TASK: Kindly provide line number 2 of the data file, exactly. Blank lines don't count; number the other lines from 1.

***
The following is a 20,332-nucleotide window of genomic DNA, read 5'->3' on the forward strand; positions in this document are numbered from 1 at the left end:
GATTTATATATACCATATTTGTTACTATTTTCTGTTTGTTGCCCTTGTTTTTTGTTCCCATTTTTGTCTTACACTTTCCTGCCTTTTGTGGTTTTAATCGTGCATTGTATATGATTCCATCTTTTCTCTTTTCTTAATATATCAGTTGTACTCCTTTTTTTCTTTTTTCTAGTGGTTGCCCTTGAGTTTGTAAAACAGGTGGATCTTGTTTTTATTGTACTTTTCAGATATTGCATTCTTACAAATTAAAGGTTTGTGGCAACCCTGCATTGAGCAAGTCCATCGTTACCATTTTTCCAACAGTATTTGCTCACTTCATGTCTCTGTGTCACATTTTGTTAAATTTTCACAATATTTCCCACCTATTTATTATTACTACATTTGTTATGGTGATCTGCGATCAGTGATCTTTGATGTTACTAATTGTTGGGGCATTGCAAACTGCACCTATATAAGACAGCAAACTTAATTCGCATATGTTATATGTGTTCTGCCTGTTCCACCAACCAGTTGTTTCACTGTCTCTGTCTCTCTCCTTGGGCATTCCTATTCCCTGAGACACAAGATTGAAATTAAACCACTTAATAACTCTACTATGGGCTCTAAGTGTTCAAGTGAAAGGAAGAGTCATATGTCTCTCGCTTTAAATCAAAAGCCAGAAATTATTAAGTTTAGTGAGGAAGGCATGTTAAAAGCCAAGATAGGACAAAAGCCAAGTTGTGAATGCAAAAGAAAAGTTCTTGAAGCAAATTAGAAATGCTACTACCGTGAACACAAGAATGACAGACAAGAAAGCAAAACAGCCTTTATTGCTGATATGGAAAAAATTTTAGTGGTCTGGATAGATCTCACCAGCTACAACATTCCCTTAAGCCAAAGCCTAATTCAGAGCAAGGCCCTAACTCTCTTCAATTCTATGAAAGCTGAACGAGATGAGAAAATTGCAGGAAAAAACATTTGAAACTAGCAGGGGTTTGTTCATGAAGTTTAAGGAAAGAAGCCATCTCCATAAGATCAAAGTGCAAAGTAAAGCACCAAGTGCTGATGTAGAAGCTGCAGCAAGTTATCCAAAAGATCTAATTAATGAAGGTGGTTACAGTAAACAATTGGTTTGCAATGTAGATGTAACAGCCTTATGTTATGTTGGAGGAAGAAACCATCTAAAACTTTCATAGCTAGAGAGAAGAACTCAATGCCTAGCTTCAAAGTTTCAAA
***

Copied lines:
GATTTATATATACCATATTTGTTACTATTTTCTGTTTGTTGCCCTTGTTTTTTGTTCCCATTTTTGTCTTACACTTTCCTGCCTTTTGTGGTTTTAATCGTGCATTGTATATGATTCCATCTTTTCTCTTTTCTTAATATATCAGTTGTACTCCTTTTTTTCTTTTTTCTAGTGGTTGCCCTTGAGTTTGTAAAACAGGTGGATCTTGTTTTTATTGTACTTTTCAGATATTGCATTCTTACAAATTAAAGGTTTGTGGCAACCCTGCATTGAGCAAGTCCATCGTTACCATTTTTCCAACAGTATTTGCTCACTTCATGTCTCTGTGTCACATTTTGTTAAATTTTCACAATATTTCCCACCTATTTATTATTACTACATTTGTTATGGTGATCTGCGATCAGTGATCTTTGATGTTACTAATTGTTGGGGCATTGCAAACTGCACCTATATAAGACAGCAAACTTAATTCGCATATGTTATATGTGTTCTGCCTGTTCCACCAACCAGTTGTTTCACTGTCTCTGTCTCTCTCCTTGGGCATTCCTATTCCCTGAGACACAAGATTGAAATTAAACCACTTAATAACTCTACTATGGGCTCTAAGTGTTCAAGTGAAAGGAAGAGTCATATGTCTCTCGCTTTAAATCAAAAGCCAGAAATTATTAAGTTTAGTGAGGAAGGCATGTTAAAAGCCAAGATAGGACAAAAGCCAAGTTGTGAATGCAAAAGAAAAGTTCTTGAAGCAAATTAGAAATGCTACTACCGTGAACACAAGAATGACAGACAAGAAAGCAAAACAGCCTTTATTGCTGATATGGAAAAAATTTTAGTGGTCTGGATAGATCTCACCAGCTACAACATTCCCTTAAGCCAAAGCCTAATTCAGAGCAAGGCCCTAACTCTCTTCAATTCTATGAAAGCTGAACGAGATGAGAAAATTGCAGGAAAAAACATTTGAAACTAGCAGGGGTTTGTTCATGAAGTTTAAGGAAAGAAGCCATCTCCATAAGATCAAAGTGCAAAGTAAAGCACCAAGTGCTGATGTAGAAGCTGCAGCAAGTTATCCAAAAGATCTAATTAATGAAGGTGGTTACAGTAAACAATTGGTTTGCAATGTAGATGTAACAGCCTTATGTTATGTTGGAGGAAGAAACCATCTAAAACTTTCATAGCTAGAGAGAAGAACTCAATGCCTAGCTTCAAAGTTTCAAA